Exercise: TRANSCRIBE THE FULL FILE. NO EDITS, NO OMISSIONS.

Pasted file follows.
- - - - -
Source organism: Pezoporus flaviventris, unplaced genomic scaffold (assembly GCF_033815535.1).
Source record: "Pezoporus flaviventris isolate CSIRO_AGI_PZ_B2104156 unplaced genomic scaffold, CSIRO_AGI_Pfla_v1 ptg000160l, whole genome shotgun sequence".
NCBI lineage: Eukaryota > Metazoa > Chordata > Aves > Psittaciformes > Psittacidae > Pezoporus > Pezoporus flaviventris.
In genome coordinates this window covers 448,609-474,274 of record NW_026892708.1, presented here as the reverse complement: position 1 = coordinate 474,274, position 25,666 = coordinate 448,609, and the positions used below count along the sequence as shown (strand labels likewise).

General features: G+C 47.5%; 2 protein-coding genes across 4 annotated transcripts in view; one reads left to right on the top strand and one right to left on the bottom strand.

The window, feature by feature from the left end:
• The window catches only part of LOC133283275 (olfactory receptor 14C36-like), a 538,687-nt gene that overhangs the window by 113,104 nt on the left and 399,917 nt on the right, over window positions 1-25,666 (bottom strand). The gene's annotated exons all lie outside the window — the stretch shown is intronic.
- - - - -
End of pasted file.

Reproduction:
Source organism: Pezoporus flaviventris, unplaced genomic scaffold (assembly GCF_033815535.1).
Source record: "Pezoporus flaviventris isolate CSIRO_AGI_PZ_B2104156 unplaced genomic scaffold, CSIRO_AGI_Pfla_v1 ptg000160l, whole genome shotgun sequence".
NCBI lineage: Eukaryota > Metazoa > Chordata > Aves > Psittaciformes > Psittacidae > Pezoporus > Pezoporus flaviventris.
In genome coordinates this window covers 448,609-474,274 of record NW_026892708.1, presented here as the reverse complement: position 1 = coordinate 474,274, position 25,666 = coordinate 448,609, and the positions used below count along the sequence as shown (strand labels likewise).

General features: G+C 47.5%; 2 protein-coding genes across 4 annotated transcripts in view; one reads left to right on the top strand and one right to left on the bottom strand.

The window, feature by feature from the left end:
• The window catches only part of LOC133283275 (olfactory receptor 14C36-like), a 538,687-nt gene that overhangs the window by 113,104 nt on the left and 399,917 nt on the right, over window positions 1-25,666 (bottom strand). The gene's annotated exons all lie outside the window — the stretch shown is intronic.